Since scheduling the first two interviews, my mind keeps coming back to the equipment. Should I go ahead and invest in the camera, mics and lights in case I want them when I sit down to talk with Charlie and George in the coming weeks?
It's a tough call.
The equipment I want is pretty reasonable, and it takes a few days for it to arrive once it's ordered. I'm very, very tempted to go place my order today or tomorrow. As an event photographer, it was always comforting to be over prepared. You can never recreate a moment, and having equipment fail is truly disheartening when you're trying to capture an event (or, in this case, an interview). The more I think about it, the more I think I should make the purchase immediately. But I keep coming back to the cost, and whether or not I can pay that off in the end.
Then Jeff Barrie comes to mind.
He's a documentary filmmaker. Not too long ago, I attended a screening of his film Kilowatt Ours. He has a new version out, and a coworker let me know about the event. I'm so glad that I went to see it because Jeff did a Q&A session after the screening.
Most people asked questions about the environment, policy changes, education, or why he left out certain aspects in the film. No one had yet asked him about the filmmaking process, and that was something I certainly wanted to hear him talk about. What was the process like for him? Struggles? Celebrations?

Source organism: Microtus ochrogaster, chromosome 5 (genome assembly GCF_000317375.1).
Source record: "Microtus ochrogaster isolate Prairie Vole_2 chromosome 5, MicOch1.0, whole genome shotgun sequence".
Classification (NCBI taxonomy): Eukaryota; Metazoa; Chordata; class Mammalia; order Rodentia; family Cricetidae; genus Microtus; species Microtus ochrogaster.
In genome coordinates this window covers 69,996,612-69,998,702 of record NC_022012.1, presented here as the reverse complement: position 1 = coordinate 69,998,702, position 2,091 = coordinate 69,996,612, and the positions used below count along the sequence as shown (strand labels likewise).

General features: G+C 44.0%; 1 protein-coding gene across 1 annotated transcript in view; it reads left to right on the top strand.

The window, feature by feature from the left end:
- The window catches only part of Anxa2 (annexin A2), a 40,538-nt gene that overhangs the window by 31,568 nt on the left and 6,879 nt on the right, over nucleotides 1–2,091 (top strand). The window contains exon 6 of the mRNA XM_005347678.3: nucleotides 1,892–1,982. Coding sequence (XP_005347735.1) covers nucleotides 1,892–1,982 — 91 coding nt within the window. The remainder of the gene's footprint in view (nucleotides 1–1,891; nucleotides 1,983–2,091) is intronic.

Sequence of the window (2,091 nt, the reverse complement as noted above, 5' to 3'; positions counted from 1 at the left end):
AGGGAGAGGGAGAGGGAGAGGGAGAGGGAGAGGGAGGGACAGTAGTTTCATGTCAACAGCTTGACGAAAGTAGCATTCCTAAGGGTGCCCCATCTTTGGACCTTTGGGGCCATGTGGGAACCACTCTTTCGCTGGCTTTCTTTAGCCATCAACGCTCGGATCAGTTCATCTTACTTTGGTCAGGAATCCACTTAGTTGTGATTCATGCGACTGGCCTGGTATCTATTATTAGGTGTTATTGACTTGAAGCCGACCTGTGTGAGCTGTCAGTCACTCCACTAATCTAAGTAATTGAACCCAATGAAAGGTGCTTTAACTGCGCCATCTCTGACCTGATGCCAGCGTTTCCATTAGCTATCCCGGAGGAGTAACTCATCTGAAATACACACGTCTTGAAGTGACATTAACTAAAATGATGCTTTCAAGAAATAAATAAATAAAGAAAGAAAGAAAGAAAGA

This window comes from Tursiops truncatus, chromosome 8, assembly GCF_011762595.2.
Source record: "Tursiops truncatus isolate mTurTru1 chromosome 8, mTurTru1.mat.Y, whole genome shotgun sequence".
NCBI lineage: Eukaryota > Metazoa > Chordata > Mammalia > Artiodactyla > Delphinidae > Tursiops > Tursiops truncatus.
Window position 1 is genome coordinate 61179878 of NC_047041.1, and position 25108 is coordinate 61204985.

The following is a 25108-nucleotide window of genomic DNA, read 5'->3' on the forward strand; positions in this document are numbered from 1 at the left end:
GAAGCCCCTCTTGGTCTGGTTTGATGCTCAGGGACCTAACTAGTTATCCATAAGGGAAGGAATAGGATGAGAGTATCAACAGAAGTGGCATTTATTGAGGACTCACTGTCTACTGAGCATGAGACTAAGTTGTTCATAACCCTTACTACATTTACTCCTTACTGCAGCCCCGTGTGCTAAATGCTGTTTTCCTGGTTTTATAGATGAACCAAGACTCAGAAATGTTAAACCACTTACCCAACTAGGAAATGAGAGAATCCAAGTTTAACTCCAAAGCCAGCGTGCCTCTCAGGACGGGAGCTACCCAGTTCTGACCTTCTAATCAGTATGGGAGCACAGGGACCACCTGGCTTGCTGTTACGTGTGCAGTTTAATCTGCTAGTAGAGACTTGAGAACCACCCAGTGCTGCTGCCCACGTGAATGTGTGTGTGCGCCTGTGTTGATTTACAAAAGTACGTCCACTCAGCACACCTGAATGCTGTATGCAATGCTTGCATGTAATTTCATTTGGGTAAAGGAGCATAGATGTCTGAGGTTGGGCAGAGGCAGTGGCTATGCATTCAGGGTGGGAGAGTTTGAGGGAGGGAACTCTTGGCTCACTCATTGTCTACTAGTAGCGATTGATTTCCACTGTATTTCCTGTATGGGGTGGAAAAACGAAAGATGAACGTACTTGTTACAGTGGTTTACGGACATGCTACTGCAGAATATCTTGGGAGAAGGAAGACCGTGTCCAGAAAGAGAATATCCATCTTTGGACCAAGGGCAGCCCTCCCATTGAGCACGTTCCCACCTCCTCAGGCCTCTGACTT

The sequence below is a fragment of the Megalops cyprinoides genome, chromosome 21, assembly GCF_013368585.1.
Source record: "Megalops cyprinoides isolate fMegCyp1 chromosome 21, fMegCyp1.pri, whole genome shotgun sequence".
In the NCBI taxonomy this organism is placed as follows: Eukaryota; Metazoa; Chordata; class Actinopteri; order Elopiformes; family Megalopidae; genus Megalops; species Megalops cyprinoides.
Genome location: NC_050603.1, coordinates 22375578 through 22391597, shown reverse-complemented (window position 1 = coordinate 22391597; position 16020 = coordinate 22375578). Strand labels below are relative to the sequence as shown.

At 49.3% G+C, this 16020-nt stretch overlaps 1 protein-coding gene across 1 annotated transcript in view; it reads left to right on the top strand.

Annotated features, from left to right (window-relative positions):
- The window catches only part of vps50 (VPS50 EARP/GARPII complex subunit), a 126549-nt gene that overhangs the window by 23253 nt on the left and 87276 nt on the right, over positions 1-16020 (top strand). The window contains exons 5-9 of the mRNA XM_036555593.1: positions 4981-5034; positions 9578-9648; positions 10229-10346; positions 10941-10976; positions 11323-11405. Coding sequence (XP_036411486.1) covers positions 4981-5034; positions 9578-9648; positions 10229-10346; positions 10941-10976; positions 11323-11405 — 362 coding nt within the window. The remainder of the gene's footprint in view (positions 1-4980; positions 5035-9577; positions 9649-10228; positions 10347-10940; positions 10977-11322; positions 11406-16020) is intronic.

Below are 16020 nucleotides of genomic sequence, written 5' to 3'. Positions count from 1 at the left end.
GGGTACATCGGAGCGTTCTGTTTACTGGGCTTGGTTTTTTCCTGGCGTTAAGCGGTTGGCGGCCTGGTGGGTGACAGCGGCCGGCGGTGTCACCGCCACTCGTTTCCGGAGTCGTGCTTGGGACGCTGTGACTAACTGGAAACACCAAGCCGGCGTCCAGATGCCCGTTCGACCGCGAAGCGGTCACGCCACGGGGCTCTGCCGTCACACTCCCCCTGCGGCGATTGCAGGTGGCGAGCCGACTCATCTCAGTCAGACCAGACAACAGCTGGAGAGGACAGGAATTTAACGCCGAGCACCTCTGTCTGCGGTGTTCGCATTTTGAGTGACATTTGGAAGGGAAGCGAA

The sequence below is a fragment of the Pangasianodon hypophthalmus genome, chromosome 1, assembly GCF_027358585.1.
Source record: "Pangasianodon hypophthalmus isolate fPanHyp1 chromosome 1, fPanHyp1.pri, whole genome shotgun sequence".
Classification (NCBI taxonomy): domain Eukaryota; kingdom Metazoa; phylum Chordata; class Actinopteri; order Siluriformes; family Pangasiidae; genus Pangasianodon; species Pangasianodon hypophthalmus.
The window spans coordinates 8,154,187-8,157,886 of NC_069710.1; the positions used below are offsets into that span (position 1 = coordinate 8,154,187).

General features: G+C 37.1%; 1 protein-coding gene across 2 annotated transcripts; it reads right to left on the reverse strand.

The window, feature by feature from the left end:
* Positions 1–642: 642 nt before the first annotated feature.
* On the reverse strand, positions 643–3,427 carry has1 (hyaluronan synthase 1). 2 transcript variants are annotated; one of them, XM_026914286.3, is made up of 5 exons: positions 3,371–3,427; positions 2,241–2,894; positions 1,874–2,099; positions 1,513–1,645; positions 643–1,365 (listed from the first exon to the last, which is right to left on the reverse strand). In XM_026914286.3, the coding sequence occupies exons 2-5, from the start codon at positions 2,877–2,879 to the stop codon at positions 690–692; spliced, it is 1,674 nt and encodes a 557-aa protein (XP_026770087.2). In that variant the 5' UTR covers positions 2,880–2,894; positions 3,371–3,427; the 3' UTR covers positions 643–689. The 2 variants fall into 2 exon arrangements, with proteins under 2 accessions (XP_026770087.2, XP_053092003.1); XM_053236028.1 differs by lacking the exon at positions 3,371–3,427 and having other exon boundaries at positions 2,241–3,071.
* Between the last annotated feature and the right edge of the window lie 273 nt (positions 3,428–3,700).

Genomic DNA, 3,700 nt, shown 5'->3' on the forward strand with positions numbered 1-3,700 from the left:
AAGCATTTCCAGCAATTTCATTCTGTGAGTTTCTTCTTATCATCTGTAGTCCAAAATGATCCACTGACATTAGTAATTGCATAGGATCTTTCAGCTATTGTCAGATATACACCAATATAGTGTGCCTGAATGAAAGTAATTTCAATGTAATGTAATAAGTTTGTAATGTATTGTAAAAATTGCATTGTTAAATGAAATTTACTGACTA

He's such a calm, confident person. Tall. Humble. He has a presence about him that is...engaging. You feel as if he were focusing solely on you.
So, I got in line to step up to the mic and ask about the filmmaking process. The longer I stood there, the more nervous I got. I do improvisational comedy--unscripted theater--and yet, here I was nervous enough that my voice shook when I asked him to talk about the process/funding of his film.
He smiled. He took a moment to reflect and answered, "I'm just a guy with a camera." He said he just started shooting. He kept shooting and then edited everything together. If you want to make a movie, then make a movie. (Of course! The answer is always simple.) As for funding? He put a lot of the expenses on his credit card.
And that risk keeps coming back to me. He boldly took a risk in order to tell a story he wanted to share with others. I'm in a mildly similar situation at the moment, trying to wage whether or not I should go order this equipment and I keep coming back to that very public conversation.
So, I think I'll do it. The hustle is on. Time to get cracking!